This Corner in the Wild: Planting Houses and Building Landscapes in Nineteenth-Century American Literature
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CitationGrunes, Marissa. 2019. This Corner in the Wild: Planting Houses and Building Landscapes in Nineteenth-Century American Literature. Doctoral dissertation, Harvard University, Graduate School of Arts & Sciences.
AbstractArchitecture often disappears into the background of literary texts, flattened into setting; yet attention to architectural imagery reveals how fundamentally it shapes literary expression. Architecture tends to generate binary oppositions: inside and outside, culture and nature, self and not-self. This Corner in the Wild asks how this tendency makes architecture a potent source of metaphor, particularly for exploring human embeddedness in the natural environment.
Architectural imagery plays an unexpectedly essential role in nineteenth-century American “green” thought. In envisioning a lifestyle of intimate dependency on and stewardship of the environment, writers of the American Northeast draw on the porous architectural forms encouraged by the aesthetic movement of the picturesque, which blurs the boundary between domesticated and wild space. Porous architecture allows the outside world to mingle with the interior, reminding humans of their vulnerability to ecological forces. As a movement devoted to harmonizing natural and cultural influences, the picturesque offered a cultural vehicle by which forms of environmental consciousness were aestheticized and given widespread appeal.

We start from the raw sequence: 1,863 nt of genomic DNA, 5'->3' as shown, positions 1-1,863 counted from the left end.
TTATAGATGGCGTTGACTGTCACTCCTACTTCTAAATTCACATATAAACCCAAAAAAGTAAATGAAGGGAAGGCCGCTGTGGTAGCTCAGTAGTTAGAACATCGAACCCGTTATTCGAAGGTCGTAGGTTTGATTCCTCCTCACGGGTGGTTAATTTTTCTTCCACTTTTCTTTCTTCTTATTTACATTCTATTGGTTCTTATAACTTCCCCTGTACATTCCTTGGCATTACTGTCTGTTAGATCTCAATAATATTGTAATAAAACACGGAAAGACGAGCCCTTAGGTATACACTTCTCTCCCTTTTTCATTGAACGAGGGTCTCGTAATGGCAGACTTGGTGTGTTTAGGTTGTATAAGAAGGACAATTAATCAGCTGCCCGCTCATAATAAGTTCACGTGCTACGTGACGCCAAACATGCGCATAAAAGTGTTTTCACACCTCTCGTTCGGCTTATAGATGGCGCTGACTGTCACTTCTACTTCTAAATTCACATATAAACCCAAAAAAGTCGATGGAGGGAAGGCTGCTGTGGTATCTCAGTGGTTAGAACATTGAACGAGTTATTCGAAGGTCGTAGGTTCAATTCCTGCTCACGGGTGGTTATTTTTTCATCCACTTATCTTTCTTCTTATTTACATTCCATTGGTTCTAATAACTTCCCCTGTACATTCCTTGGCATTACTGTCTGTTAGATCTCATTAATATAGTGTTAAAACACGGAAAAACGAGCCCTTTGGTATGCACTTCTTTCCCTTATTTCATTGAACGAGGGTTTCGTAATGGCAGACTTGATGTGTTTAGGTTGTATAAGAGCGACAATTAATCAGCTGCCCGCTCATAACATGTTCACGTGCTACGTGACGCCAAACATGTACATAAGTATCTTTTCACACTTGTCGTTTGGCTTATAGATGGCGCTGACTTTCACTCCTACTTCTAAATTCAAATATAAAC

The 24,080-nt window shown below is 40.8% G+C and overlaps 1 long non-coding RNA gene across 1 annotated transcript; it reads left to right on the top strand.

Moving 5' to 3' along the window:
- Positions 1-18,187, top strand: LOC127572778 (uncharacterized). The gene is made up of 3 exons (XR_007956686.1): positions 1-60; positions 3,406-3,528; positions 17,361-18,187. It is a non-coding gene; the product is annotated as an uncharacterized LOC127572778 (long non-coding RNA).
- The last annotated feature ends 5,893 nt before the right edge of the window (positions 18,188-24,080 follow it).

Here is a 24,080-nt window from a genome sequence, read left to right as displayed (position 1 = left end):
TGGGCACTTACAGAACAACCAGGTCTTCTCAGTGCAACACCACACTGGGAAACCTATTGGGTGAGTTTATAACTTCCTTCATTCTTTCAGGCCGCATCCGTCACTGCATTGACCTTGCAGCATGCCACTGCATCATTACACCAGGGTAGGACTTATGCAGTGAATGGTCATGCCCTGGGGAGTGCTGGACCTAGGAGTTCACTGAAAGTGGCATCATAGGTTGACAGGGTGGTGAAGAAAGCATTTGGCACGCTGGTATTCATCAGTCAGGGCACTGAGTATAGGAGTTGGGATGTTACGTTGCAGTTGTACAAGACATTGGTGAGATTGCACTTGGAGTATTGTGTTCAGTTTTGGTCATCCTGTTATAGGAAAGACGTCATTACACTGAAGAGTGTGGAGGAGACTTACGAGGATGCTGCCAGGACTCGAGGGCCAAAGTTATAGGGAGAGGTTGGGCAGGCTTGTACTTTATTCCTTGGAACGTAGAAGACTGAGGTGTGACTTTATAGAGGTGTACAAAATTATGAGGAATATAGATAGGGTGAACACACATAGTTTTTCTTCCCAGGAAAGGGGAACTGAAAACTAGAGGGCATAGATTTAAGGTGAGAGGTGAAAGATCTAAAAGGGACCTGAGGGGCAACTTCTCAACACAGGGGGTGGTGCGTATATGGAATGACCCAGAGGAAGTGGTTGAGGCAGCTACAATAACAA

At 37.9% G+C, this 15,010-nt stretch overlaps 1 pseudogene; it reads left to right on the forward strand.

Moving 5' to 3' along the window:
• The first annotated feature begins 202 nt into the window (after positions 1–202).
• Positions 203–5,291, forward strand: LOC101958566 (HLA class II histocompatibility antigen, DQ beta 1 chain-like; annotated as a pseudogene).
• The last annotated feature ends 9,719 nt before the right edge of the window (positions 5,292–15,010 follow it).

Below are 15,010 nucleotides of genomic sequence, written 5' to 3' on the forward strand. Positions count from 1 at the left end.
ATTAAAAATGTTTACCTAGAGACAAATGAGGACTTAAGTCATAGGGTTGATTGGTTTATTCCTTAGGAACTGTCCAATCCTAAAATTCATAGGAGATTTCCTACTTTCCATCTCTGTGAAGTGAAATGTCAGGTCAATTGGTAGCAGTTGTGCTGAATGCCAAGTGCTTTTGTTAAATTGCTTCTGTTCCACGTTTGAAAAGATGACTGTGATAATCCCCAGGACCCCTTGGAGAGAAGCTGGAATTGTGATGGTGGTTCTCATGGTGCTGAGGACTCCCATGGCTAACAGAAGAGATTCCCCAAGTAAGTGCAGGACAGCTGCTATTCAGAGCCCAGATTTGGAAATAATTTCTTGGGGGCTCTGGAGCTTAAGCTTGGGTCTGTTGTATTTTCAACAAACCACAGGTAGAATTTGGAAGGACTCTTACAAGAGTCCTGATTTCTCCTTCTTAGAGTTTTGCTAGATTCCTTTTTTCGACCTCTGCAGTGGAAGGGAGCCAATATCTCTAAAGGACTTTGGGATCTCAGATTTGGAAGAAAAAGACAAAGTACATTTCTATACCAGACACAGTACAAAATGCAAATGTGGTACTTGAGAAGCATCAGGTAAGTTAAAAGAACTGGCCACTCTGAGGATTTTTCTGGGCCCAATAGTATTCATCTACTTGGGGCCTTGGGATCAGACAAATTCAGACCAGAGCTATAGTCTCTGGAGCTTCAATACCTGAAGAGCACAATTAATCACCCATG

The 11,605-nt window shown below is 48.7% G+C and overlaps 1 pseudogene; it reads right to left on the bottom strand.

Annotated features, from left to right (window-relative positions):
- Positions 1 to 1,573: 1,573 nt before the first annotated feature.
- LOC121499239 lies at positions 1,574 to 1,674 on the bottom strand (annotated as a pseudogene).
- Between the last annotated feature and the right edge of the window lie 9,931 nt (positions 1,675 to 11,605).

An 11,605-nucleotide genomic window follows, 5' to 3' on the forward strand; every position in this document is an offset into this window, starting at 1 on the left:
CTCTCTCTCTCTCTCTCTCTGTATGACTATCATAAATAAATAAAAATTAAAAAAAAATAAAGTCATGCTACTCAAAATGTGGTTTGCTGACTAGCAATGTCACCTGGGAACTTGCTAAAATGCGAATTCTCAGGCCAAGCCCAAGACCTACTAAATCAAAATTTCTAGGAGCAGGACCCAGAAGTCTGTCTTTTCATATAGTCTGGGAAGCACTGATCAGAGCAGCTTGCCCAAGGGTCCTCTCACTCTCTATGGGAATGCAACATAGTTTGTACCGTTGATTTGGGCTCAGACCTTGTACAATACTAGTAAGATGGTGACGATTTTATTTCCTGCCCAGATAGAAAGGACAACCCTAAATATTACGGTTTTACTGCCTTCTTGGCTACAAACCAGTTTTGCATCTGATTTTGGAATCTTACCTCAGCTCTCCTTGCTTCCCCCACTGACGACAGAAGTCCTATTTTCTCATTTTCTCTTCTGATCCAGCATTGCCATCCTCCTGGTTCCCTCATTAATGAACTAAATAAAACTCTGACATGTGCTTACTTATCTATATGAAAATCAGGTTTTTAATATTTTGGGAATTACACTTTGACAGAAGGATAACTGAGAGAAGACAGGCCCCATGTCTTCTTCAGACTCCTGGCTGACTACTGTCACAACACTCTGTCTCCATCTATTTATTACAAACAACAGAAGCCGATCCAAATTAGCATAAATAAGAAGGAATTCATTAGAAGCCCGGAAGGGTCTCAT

James Fenimore Cooper granted cultural significance to rudimentary, porous architecture through his picturesque presentation of Natty Bumppo’s log cabin in The Pioneers. Cooper also describes the natural landscape in architectural terms, a form of metaphor that Henry David Thoreau uses—and inverts—to remind readers of the primacy of the natural world and question the dominance of human society. Emily Dickinson too envisions the natural world in architectural terms as a dwelling place and a house of worship; she extends the cognitive power such imagery by using architectural metaphor to test the boundaries between the interior and exterior of the mind, the self and others, the here and the hereafter. Finally, Robert Frost unites the environmental and psychological concerns of these earlier writers. His poetry, crowded with the ruined houses and opened cellar holes of earlier agricultural communities, imagines a renewal of sustainable living that brings human and nonhuman life into close, even symbiotic relation.
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